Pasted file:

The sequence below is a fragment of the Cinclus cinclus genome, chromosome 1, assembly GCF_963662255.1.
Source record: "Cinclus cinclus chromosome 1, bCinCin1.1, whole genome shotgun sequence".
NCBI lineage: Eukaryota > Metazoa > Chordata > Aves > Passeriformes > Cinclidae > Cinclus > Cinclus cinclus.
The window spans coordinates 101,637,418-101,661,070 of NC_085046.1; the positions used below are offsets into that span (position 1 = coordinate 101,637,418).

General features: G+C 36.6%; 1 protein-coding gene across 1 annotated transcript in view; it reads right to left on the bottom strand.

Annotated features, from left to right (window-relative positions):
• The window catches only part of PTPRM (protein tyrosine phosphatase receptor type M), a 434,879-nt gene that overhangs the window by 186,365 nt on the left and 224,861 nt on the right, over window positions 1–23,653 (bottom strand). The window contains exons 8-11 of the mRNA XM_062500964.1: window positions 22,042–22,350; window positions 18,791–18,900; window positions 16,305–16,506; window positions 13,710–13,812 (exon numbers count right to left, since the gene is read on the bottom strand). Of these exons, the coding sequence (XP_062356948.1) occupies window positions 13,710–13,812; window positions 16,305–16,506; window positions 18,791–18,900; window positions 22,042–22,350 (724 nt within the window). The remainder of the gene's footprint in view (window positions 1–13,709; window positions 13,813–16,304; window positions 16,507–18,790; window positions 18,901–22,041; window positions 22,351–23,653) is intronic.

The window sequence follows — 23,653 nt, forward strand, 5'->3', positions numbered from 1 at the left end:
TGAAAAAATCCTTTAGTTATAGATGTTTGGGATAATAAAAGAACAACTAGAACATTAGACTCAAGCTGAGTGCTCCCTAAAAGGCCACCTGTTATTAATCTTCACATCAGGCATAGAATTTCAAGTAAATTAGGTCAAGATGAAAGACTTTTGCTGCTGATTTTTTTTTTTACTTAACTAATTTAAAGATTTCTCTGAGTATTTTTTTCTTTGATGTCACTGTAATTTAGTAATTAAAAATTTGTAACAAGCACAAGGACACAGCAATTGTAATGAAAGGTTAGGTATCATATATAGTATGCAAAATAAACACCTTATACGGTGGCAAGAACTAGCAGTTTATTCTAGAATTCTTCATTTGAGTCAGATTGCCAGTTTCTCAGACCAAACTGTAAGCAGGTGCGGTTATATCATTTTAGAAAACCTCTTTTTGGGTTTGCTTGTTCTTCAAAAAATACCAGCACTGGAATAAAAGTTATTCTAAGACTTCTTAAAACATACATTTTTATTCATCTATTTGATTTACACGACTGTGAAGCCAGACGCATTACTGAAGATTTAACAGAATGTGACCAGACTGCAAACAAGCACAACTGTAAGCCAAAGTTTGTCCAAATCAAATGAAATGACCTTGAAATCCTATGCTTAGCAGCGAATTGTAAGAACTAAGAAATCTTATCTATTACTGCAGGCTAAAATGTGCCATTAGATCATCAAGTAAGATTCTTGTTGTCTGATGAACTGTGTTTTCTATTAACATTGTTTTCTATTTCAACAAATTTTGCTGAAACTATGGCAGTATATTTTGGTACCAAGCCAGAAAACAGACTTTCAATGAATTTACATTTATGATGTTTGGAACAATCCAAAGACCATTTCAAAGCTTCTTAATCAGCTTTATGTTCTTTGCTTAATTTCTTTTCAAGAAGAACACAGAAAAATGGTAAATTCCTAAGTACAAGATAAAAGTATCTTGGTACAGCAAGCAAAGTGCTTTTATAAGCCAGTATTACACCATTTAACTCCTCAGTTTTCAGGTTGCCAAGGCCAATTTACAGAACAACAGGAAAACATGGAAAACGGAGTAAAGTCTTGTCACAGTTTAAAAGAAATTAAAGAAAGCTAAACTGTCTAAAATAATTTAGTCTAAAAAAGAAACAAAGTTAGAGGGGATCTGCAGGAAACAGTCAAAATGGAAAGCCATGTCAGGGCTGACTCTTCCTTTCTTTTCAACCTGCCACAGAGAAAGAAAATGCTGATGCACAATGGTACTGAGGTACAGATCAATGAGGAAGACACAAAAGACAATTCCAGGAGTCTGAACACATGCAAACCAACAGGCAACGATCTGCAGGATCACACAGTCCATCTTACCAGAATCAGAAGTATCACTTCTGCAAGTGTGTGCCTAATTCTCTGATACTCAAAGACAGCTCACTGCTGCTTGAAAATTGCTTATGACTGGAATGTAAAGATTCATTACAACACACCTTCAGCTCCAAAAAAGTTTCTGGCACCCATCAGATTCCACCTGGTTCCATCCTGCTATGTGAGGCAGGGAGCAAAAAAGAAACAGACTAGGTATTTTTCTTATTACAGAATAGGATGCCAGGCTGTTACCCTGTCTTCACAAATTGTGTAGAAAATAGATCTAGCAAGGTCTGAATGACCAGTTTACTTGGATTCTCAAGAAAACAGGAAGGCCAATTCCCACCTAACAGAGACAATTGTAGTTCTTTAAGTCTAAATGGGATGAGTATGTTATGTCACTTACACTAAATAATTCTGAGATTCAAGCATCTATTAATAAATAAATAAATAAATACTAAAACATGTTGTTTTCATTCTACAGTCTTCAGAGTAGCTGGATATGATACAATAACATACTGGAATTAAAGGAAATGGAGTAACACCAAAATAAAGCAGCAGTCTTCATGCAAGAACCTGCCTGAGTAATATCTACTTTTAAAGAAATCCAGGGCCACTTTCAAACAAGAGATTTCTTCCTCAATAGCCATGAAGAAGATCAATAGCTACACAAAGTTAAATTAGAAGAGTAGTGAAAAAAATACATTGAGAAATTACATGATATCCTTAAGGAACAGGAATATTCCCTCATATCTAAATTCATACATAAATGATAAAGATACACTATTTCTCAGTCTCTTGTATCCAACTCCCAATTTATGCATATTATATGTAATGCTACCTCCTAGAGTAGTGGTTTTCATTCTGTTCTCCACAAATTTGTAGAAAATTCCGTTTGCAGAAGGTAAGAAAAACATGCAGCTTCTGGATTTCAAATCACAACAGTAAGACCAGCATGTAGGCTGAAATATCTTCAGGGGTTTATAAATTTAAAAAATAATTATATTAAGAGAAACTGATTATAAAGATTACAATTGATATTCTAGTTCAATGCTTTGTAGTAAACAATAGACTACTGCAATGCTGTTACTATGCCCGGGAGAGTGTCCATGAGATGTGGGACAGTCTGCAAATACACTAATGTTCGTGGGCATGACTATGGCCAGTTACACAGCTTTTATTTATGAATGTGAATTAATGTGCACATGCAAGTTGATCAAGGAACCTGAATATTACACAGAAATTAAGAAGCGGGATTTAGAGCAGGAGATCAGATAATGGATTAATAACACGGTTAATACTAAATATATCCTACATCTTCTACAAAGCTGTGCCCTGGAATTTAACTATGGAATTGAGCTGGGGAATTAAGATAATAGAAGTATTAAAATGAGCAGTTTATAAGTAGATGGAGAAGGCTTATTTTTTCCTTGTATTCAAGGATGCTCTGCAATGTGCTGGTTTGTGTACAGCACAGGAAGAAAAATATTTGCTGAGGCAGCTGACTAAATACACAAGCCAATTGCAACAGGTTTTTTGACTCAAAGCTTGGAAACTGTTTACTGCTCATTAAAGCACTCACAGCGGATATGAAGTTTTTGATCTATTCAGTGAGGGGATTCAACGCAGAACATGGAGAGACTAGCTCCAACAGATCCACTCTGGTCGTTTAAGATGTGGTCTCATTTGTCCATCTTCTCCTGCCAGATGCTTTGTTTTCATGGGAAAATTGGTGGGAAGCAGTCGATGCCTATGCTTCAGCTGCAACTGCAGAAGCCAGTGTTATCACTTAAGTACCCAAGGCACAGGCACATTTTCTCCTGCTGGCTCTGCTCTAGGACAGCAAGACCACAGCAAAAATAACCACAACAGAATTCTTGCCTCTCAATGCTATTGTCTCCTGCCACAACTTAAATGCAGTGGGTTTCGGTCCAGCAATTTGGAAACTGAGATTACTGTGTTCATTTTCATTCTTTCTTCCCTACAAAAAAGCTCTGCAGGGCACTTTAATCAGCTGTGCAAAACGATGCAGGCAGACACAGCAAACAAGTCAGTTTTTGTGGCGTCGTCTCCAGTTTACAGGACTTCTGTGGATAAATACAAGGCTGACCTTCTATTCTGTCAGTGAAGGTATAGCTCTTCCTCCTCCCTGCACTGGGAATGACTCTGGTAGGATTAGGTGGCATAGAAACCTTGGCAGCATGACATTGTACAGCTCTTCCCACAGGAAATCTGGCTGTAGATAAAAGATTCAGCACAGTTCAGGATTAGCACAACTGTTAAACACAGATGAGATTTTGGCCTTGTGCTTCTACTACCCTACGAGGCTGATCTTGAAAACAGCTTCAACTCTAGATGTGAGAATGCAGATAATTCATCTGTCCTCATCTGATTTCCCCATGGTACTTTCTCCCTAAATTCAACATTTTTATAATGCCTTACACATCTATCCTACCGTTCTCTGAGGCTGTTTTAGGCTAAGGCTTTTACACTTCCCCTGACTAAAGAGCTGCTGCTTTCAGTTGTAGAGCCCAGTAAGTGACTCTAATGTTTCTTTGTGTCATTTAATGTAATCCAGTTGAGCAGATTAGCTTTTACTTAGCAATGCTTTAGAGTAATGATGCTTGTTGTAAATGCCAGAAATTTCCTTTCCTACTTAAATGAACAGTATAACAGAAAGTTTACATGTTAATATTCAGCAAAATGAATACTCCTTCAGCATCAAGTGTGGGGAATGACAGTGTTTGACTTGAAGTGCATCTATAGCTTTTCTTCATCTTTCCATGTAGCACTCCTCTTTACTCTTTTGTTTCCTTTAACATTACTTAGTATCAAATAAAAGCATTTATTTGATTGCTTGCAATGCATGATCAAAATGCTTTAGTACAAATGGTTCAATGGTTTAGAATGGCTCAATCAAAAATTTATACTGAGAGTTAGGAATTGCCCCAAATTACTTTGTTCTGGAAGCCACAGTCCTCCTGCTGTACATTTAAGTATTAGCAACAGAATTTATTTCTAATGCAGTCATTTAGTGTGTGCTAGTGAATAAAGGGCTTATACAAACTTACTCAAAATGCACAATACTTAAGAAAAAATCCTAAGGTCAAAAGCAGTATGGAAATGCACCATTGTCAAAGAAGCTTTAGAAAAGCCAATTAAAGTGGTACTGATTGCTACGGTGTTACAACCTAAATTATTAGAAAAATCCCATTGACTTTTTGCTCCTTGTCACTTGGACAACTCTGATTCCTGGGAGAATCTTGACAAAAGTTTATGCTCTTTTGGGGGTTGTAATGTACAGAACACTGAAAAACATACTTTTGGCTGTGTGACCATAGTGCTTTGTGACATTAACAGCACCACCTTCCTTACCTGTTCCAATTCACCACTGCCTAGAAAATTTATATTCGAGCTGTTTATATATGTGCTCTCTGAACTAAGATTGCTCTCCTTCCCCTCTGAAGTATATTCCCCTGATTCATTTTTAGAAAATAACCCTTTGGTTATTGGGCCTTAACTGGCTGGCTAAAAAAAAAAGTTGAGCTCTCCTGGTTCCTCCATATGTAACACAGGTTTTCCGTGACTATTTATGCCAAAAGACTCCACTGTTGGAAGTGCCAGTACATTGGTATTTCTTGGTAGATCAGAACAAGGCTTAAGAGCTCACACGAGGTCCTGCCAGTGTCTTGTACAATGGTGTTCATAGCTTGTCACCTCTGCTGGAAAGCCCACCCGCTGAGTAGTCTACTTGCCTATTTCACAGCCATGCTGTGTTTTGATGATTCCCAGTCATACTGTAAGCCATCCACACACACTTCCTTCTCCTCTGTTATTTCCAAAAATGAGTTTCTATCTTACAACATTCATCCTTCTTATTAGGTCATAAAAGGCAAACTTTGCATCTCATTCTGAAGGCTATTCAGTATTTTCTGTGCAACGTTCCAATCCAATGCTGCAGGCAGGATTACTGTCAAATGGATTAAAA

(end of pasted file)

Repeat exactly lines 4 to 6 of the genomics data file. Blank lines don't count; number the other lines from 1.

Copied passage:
The window spans coordinates 101,637,418-101,661,070 of NC_085046.1; the positions used below are offsets into that span (position 1 = coordinate 101,637,418).

General features: G+C 36.6%; 1 protein-coding gene across 1 annotated transcript in view; it reads right to left on the bottom strand.

Annotated features, from left to right (window-relative positions):